“Not many guys turn down a full-ride scholarship already in hand,” said his coach at Chabot, Steve Friend. “I think he wanted to try to play pro ball and if he had taken the scholarship, he would have had to wait three years.”

“I think that was the turning point,” Schierholtz said. “I started hitting for contact, putting a lot of weight on.”

Schierholtz played third base for the Gladiators and hit .400 with 18 homers his freshman year.

However, it wasn’t just his numbers that impressed.

“Nate Schierholtz had the innate ability to totally focus on the task at hand,” Friend said. “He might be the most disciplined individual I’ve ever met. He might be the most focused, as well as the most competitive.”

Schierholtz had learned those traits long before playing for Chabot, however.

“When he was in Little League and all the other kids were hanging on the cages messing around, he was the one sitting there and studying the game,” said Karen, who says that Nate’s focus on baseball was just as strong during high school.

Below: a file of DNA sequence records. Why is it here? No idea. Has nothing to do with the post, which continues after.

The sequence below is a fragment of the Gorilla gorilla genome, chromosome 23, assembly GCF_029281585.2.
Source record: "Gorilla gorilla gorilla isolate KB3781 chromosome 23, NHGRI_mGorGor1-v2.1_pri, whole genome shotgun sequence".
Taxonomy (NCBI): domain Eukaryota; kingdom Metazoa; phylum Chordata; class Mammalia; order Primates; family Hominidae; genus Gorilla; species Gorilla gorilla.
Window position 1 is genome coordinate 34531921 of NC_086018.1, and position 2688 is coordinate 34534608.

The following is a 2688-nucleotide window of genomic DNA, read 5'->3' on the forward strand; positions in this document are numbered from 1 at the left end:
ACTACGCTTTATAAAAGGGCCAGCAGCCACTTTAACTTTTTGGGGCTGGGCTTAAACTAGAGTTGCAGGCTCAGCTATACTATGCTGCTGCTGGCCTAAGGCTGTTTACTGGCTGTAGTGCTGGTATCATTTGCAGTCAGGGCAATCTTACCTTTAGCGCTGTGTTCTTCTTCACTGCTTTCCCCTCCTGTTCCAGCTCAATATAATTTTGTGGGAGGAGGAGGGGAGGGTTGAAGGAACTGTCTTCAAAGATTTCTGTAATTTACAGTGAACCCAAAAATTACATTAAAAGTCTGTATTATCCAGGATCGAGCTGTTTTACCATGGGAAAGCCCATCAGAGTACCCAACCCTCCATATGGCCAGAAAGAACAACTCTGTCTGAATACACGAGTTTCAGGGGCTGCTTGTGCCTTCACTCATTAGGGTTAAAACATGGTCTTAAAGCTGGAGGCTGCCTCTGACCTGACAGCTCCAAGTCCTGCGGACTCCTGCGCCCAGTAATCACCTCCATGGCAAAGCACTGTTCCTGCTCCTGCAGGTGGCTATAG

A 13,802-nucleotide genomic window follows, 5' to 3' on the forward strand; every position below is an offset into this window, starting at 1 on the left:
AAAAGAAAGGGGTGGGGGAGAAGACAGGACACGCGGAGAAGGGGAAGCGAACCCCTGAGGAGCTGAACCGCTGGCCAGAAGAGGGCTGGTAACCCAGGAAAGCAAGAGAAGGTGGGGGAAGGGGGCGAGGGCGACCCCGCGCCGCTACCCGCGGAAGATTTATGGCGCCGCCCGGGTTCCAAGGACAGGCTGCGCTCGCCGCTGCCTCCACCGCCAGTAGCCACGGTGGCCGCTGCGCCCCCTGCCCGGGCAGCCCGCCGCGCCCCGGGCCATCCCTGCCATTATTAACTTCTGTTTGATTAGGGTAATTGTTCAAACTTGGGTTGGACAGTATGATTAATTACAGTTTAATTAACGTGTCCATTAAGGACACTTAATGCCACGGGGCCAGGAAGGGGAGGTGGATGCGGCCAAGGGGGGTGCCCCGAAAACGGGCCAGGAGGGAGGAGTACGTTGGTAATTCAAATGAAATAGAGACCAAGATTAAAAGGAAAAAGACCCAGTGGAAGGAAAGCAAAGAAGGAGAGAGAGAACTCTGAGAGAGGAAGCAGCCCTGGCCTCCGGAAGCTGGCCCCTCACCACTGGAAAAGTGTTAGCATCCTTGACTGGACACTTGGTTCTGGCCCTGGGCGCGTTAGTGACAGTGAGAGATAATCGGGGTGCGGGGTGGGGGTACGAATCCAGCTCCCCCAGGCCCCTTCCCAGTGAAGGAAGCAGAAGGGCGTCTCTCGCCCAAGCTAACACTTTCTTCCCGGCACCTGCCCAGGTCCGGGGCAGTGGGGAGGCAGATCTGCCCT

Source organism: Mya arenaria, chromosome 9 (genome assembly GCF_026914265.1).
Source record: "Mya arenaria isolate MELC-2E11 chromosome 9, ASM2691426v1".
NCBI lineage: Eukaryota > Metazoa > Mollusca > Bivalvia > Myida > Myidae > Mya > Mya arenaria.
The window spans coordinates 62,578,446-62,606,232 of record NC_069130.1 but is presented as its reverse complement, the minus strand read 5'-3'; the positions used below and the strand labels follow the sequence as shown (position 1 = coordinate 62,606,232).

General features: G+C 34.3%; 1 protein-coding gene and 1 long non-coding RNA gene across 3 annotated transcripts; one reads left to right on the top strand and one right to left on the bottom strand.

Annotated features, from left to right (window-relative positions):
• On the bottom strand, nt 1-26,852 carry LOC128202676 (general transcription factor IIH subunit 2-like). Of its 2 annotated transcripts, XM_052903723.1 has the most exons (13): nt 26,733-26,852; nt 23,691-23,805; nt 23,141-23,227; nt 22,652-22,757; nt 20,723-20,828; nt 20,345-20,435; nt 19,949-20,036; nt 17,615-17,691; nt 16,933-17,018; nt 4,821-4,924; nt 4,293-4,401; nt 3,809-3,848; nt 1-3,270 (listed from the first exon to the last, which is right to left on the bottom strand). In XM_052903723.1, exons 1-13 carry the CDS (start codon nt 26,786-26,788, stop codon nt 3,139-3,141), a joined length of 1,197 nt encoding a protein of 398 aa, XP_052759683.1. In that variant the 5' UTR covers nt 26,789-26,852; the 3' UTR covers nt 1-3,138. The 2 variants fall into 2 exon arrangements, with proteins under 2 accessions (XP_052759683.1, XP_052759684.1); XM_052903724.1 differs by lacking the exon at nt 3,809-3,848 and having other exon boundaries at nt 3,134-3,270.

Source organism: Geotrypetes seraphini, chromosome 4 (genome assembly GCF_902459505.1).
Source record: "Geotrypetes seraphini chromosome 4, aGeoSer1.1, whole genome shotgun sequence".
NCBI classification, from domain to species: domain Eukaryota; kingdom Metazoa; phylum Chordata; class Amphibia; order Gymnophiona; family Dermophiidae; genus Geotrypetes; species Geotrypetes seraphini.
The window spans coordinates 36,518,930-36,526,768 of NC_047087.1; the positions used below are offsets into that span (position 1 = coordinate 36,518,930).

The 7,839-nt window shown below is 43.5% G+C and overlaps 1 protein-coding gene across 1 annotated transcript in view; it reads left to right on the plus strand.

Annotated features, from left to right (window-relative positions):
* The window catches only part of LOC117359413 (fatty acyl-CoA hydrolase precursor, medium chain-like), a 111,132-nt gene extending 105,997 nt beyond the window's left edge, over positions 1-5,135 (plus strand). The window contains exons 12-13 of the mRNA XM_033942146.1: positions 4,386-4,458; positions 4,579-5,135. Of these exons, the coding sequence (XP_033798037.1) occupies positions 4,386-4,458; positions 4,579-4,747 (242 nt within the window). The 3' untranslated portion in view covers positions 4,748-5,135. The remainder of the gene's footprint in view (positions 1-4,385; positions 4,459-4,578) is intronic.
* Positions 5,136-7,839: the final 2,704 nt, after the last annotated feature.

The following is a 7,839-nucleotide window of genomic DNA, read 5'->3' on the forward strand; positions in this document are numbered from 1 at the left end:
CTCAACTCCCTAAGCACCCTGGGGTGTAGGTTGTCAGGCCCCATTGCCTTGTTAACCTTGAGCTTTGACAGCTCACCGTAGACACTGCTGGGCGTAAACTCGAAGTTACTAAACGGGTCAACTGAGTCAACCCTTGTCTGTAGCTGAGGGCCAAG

“I would be like, ‘Don’t you have a party to go to?’ If he had a game on Saturday he was in bed early the night before. Baseball always came first.”

“He just was really quiet, really intense,” Steens said. “He didn’t accept failure on his own, but he had a really mature way of handling it. Has fast rise was a pleasant surprise.”

After excelling in his year at Chabot, Schierholtz signed a letter of intent to play for Long Beach State, a far better baseball program than Utah, with one caveat.

“If he got drafted in the first five or six rounds he would go pro,” Karen said.

Not only did he get drafted in round two, but it was by Nate’s favorite team, making the occasion even more special.

“I was always a Giants fan,” Schierholtz said. “There’s a lot of pride playing for the team that you grew up watching, watching J.T. Snow and a lot of the veteran guys coaching now.”

Now Schierholtz will try to stay focused on continuing his hot hitting at Fresno, improving his discipline at the plate and waiting for his chance to play his home games at Mays Field.

“My roommate last year, Travis Ishikawa, he got called up three times last year,” Schierholtz said. “He said that’s his best experience in baseball ever. It gives us something to shoot for every day.”